Thanks to the staff of OnlySP, I am inviting you to come on a journey through our 50 favourite games. Some of these are forgotten gems, some you will guess straight away. Others cover more than one game in a series, or compare two similar games.
Today we look at a massive hit that has positives and negatives with the sorts of trends that its popularity may have led to. But the game itself has a reason for being so popular: it’s really good!
#37. SKYRIM, by Michael Cripe
Roaring music built from powerful Viking-esque vocals, a setting paved by mountains covered with the bitter cold, and enough lore to fill a library are only a few of the elements that lay the groundwork for The Elder Scrolls V: Skyrim. Skyrim is the culmination of just enough great elements that the end result is an immersive world that changed open-world games forever.
An announcement for the fifth entry in the Elder Scrolls series came during the 2010 Video Game Awards, nearly five years after the previous game, The Elder Scrolls IV: Oblivion, released to the public.
The footage below came in February of 2011 and was the world’s first look at what would engulf video game culture for the next eight years.
Blood curdling dragons and a song to lift the dormant spirits of Elder Scrolls fans was all that was needed to accompany a proud November 11 release date.
Both Oblivion and Skyrim debuted on the seventh generation of gaming consoles and the differences in graphical quality alone were enough to send shivers down the spine. Skyrim was—and in most ways still is—beautifully daunting in all of the most magical ways.
The game sold seven million copies in its first week and dropped players into the world the developer had been promising for nearly a year.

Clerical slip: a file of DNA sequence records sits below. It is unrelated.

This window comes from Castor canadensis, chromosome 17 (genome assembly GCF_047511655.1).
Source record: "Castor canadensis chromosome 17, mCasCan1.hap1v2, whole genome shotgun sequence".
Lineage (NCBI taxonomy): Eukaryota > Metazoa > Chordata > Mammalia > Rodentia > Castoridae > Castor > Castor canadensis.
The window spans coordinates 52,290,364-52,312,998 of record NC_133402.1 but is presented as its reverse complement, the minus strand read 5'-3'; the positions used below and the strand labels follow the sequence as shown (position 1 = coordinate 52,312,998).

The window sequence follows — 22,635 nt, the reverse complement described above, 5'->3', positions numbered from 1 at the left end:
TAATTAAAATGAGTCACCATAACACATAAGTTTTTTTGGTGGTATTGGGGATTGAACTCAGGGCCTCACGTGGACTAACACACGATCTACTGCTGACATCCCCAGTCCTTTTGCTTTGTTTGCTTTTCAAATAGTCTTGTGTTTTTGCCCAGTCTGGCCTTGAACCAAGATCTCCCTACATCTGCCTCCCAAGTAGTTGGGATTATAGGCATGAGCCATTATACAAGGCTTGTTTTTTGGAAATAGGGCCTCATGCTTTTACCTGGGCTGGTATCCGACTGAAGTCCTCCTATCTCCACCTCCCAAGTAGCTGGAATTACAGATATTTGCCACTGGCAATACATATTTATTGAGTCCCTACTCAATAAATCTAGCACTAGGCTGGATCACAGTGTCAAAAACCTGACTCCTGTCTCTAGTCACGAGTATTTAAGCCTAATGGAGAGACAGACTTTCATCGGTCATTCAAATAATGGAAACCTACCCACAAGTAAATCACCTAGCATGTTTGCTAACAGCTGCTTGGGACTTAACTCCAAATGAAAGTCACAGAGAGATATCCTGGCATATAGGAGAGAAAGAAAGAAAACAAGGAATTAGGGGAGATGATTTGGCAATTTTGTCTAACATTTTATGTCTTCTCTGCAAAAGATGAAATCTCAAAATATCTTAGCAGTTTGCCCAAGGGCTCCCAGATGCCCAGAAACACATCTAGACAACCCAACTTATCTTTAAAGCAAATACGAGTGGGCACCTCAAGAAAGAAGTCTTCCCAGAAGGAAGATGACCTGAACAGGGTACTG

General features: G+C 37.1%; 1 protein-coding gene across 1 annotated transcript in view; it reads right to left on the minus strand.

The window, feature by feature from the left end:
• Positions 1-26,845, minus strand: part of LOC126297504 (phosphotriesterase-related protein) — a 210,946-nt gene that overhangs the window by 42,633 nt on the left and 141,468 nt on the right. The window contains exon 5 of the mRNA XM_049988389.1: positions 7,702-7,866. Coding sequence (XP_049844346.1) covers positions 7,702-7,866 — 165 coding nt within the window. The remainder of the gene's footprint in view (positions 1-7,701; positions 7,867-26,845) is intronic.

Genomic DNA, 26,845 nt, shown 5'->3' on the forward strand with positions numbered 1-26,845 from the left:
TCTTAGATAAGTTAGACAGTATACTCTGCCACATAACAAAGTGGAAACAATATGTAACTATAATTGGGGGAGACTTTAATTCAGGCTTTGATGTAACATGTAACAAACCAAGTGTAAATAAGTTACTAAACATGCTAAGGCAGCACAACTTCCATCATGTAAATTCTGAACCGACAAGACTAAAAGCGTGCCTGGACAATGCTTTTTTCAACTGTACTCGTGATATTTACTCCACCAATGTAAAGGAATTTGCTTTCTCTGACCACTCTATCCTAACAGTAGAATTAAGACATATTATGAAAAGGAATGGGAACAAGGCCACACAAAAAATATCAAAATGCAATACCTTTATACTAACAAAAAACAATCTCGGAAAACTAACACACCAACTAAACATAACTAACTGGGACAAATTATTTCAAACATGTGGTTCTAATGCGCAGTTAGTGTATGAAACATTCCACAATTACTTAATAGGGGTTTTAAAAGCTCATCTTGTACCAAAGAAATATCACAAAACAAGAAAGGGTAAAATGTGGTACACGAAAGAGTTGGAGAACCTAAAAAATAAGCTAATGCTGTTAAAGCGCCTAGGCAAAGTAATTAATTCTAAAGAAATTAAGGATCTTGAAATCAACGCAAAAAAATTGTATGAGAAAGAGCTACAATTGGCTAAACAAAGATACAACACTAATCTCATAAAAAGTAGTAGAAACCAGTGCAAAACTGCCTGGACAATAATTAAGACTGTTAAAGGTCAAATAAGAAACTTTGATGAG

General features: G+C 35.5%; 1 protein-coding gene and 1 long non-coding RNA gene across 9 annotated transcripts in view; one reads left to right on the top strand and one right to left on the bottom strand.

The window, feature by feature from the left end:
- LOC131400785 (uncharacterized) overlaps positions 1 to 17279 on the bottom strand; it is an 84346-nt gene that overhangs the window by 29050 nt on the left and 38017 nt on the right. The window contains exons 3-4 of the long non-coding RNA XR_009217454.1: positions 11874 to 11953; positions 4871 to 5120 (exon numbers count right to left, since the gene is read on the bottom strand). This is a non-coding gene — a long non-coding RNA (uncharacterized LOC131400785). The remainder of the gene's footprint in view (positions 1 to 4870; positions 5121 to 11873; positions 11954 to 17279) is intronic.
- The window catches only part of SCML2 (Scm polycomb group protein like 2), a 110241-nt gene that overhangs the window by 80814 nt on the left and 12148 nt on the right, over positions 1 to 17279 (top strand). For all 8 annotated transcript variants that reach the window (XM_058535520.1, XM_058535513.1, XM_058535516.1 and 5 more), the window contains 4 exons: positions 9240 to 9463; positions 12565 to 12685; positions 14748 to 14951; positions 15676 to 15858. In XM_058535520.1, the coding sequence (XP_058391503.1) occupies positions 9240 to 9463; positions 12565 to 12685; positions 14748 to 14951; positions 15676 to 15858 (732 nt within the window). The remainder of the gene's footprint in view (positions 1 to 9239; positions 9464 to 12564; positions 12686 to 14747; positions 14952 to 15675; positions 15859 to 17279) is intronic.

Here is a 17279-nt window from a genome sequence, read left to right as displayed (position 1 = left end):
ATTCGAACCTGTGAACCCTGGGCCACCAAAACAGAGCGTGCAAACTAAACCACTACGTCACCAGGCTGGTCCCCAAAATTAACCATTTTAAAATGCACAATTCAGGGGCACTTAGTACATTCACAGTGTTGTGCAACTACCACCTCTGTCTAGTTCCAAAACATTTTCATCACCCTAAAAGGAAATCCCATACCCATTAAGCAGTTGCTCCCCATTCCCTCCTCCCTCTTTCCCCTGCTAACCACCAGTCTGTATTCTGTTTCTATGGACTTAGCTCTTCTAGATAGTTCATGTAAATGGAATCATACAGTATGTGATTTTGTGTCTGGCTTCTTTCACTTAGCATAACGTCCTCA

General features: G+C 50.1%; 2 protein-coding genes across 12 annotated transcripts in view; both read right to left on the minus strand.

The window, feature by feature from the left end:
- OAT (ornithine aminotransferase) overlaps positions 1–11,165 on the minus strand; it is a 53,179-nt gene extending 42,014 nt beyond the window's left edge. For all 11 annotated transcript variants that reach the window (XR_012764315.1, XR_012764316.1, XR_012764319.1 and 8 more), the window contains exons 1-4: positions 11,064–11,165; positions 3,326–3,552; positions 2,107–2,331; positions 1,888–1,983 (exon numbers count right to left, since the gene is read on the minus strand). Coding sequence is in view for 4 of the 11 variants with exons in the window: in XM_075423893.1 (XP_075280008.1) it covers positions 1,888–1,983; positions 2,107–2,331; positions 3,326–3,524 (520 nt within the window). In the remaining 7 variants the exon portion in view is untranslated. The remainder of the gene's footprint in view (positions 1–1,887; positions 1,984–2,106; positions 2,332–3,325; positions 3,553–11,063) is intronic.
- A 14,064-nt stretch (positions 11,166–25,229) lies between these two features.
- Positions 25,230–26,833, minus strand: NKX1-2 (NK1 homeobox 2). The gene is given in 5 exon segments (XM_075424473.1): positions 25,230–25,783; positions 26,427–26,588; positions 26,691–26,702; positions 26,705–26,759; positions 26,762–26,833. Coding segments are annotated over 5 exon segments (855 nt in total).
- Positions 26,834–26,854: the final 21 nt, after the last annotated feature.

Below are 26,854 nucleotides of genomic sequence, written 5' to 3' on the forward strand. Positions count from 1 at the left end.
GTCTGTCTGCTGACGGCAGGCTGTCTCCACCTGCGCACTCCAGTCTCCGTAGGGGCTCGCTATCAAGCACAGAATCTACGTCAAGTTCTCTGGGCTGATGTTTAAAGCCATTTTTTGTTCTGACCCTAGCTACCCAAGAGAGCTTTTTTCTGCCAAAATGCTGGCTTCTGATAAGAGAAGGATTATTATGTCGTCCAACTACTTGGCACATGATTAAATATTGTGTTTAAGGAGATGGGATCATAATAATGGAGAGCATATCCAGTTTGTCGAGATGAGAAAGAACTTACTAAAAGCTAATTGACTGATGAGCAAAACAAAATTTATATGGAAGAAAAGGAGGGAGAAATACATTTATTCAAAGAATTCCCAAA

Dragons reign in the province of Skyrim, where players take on the role of the Dragonborn. The story is straightforward enough to get the ball rolling, as it mostly has to do with a prophecy, the end times, and a quest to stop the bringer of said end times, Alduin.
If you have never heard anything about Skyrim’s narrative, the developer has surprisingly a good reason why. Bethesda Games’s home run of an RPG is the success that it is because of the stories players make on their own, not the story given by the developer. Despite hundreds of hours of story and side quests, creating a unique adventure has always been what keeps Skyrim in mainstream discourse.
“I used to be an adventurer like you, until I took an arrow to the knee,” is not one of the most famous lines in gaming history only because it is from Skyrim. The line is famous because it resonates with anyone with war stories from Whiterun. Everyone who has touched Skyrim has a unique story of their first encounter with a dragon.
What did you do to find the crafting pieces necessary to forge that last daedric armor component? If enough searching is done, players can find out how to turn themselves into a werewolf no different than the ones seen in movies. Skyrim is about getting lost in another land that expects the world of you and the groundwork the game offers breeds narrative.
After months of success stories, Bethesda eventually dropped Skyrim’s three DLC packs: ‘Dawnguard’, ‘Hearthfire’, and ‘Dragonborn’. The first two packs introduced new narratives and gameplay mechanics but are looked back fondly on due to new areas to discover and search through.
‘Hearthfire’ sacrificed story content for the ability to let players create and customize their own homes at set locations in Skyrim, but ‘Dragonborn’ reintroduced the isle of Solstheim, from the Bloodmoon expansion of The Elder Scrolls III: Morrowind.
Skyrim’s sounds make even the most mundane enemy encounter feel harrowing and every victory leads to triumphant pillaging for rewards. Composer Jeremy Soule is a seasoned Elder Scrolls veteran and has produced some of the more memorable tracks in recent memory. Aside from the main theme from the game, Soule has written for the original Prey, Guild Wars 2, World of Warcraft, and Metal Gear Solid: Peace Walker.